Fusarium

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Fusarium

[fyü′za·rē·əm]
(mycology)
A genus of fungi in the family Tuberculariaceae having sickle-shaped, multicelled conidia; includes many important plant pathogens.
McGraw-Hill Dictionary of Scientific & Technical Terms, 6E, Copyright © 2003 by The McGraw-Hill Companies, Inc.
The following article is from The Great Soviet Encyclopedia (1979). It might be outdated or ideologically biased.

Fusarium

 

a genus of fungi of the class Fungi Imperfecti. It includes nine sections, 26 species, and 29 races. The fungi reproduce asexually by means of conidia, which vary in form, size, structure, and method of formation. The oval or ovate microconidia are one-or two-celled and form both on conidiophores and directly on the short ramuli of the mycelium. The macroconidia, which are four-to seven-celled, are falciform or fusiform-falciform. They form on branched conidiophores that are frequently gathered into distinctive pulvini—bright orange, violet, or pink sporodochia. Fusaria are also capable of forming chlamydospores during a period of intensive mycelial growth. Several species bear their spores in perithecia.

Most species are saprophytes that live in the soil on plant residues. There are many parasitic species that cause harmful plant diseases called fusarium wilts. Some species secrete toxic substances that are harmful to plants. The use of rye, wheat, barley, oats, and other plants contaminated by fusarial toxins leads to the development of alimentary-toxic aleukia in humans and fusariotoxicosis in animals. When proliferating, the mycelium of Fusarium aguaeductum, which is waterborne, can clog water pipes.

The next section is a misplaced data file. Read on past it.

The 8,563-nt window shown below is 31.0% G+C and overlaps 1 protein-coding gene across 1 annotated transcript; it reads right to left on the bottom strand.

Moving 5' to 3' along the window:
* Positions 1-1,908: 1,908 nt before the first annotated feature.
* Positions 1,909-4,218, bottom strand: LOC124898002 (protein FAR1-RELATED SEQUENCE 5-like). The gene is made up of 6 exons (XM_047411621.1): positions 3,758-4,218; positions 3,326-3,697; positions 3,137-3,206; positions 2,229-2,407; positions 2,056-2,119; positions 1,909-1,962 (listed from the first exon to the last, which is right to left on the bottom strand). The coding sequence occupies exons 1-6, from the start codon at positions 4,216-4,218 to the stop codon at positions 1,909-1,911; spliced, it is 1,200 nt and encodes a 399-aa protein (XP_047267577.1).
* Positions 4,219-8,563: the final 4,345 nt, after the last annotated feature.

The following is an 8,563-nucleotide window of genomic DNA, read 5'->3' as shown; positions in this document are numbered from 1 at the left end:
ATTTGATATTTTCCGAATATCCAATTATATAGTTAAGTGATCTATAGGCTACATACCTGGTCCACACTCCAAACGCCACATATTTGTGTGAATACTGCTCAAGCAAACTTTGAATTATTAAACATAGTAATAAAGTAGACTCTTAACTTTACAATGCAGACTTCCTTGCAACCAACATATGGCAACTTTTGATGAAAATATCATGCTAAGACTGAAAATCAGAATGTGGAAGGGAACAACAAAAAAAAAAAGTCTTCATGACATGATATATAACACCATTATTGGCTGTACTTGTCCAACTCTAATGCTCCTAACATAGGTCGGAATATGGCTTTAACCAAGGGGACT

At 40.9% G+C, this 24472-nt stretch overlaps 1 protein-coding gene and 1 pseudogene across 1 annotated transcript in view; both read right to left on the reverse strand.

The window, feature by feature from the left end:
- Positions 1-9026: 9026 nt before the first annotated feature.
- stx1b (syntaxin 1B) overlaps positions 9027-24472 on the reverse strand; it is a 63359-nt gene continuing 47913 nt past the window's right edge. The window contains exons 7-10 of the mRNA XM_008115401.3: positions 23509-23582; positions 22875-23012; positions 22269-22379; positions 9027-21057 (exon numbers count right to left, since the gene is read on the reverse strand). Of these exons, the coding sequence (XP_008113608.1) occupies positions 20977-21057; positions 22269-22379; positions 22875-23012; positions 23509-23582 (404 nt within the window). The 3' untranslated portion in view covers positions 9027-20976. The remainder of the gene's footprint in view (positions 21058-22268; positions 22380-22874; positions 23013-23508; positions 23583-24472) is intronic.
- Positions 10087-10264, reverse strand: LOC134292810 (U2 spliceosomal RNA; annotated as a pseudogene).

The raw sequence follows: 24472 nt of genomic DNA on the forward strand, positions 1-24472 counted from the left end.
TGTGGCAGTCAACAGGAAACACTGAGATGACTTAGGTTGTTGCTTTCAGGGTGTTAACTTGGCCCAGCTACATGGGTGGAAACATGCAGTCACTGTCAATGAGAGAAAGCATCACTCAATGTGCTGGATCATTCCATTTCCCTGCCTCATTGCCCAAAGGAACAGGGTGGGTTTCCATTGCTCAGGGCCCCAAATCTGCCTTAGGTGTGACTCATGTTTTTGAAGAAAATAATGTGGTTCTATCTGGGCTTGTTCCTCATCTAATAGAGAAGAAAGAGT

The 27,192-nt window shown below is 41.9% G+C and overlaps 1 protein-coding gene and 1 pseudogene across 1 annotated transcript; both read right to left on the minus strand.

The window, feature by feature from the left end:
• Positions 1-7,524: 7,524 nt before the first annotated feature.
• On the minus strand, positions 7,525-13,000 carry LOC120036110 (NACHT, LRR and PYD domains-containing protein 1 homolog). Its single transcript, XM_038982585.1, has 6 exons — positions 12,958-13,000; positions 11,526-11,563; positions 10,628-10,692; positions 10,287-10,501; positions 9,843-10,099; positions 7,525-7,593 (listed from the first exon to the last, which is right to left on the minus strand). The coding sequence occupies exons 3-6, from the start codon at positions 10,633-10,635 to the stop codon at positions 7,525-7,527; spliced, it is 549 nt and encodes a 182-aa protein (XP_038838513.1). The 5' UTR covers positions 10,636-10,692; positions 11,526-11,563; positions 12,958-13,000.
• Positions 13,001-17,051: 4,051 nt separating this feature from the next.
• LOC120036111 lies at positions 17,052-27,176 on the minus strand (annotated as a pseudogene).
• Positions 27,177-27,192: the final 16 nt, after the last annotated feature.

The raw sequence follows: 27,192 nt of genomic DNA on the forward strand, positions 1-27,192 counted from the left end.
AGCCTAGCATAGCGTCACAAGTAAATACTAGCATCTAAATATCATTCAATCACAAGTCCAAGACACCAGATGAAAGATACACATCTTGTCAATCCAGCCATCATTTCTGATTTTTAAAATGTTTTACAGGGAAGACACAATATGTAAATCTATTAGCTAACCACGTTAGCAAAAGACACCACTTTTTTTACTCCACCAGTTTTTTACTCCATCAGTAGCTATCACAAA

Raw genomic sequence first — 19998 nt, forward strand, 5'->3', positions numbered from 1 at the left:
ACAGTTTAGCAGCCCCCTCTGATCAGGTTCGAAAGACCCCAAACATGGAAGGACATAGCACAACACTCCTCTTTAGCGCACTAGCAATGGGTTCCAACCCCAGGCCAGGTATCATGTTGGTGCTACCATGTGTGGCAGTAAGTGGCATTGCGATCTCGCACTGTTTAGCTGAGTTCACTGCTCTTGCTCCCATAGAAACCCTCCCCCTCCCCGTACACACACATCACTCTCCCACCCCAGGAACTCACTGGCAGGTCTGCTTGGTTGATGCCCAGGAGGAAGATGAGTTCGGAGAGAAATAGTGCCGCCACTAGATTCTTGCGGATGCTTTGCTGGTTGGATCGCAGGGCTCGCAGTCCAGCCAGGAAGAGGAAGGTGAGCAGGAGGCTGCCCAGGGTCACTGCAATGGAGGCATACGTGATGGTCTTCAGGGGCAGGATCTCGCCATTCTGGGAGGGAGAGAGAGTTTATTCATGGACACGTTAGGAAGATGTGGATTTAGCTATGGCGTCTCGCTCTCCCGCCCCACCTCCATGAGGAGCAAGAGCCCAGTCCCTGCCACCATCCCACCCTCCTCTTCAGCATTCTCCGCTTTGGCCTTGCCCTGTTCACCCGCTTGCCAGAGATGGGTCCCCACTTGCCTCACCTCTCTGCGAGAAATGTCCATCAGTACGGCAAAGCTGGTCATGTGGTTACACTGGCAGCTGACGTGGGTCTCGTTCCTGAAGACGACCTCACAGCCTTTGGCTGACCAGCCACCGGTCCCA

M. A. LITVINOV

The Great Soviet Encyclopedia, 3rd Edition (1970-1979). © 2010 The Gale Group, Inc. All rights reserved.
References in periodicals archive ?
Desalermos et al., "Fusarium infection: report of 26 cases and review of 97 cases from the literature," Medicine, vol.
Ramphal, "Use of amphotericin B lipid complex for treatment of disseminated cutaneous Fusarium infection in a neutropenic patient," Clinical Infectious Diseases, vol.
Treatment of Fusarium infection is a challenging issue, particularly in the immunocompromised host.
It is not known, however, if any symptomless seeds harbored Fusarium infections.
Transformation of barley with native antifungal genes--targeted expression and monitoring of Fusarium infection. p.
Fusarium infections in burns patients: a case report and review of the literature.
One case-control study was conducted for each fungal species outbreak (Fusarium infections associated with Franck's BBG administered during vitrectomies and Bipolaris infections associated with Franck's triamcinolone injected intravitreally); only species-confirmed cases (i.e., cases confirmed by culture) were included.
Those six reports of noninfectious keratitis--or general eye inflammation--among contact lens wearers were not related to fusarium infections and did not require medical treatment, according to the company.
The Latitude Guide to Root and Stem-based Disease Identification gives a practical step-by-step checklist to telling the difference between whiteheads caused by Take-all, eyespot, sharp eyespot and fusarium infections.
Although this method is currently the mostly widely used to control Fusarium infections, it is not a long-term solution to the prevalence of diseases in crops due to expense, concerns on risks of exposure, residual effects, toxicity to non-target organisms and other health and environmental hazards.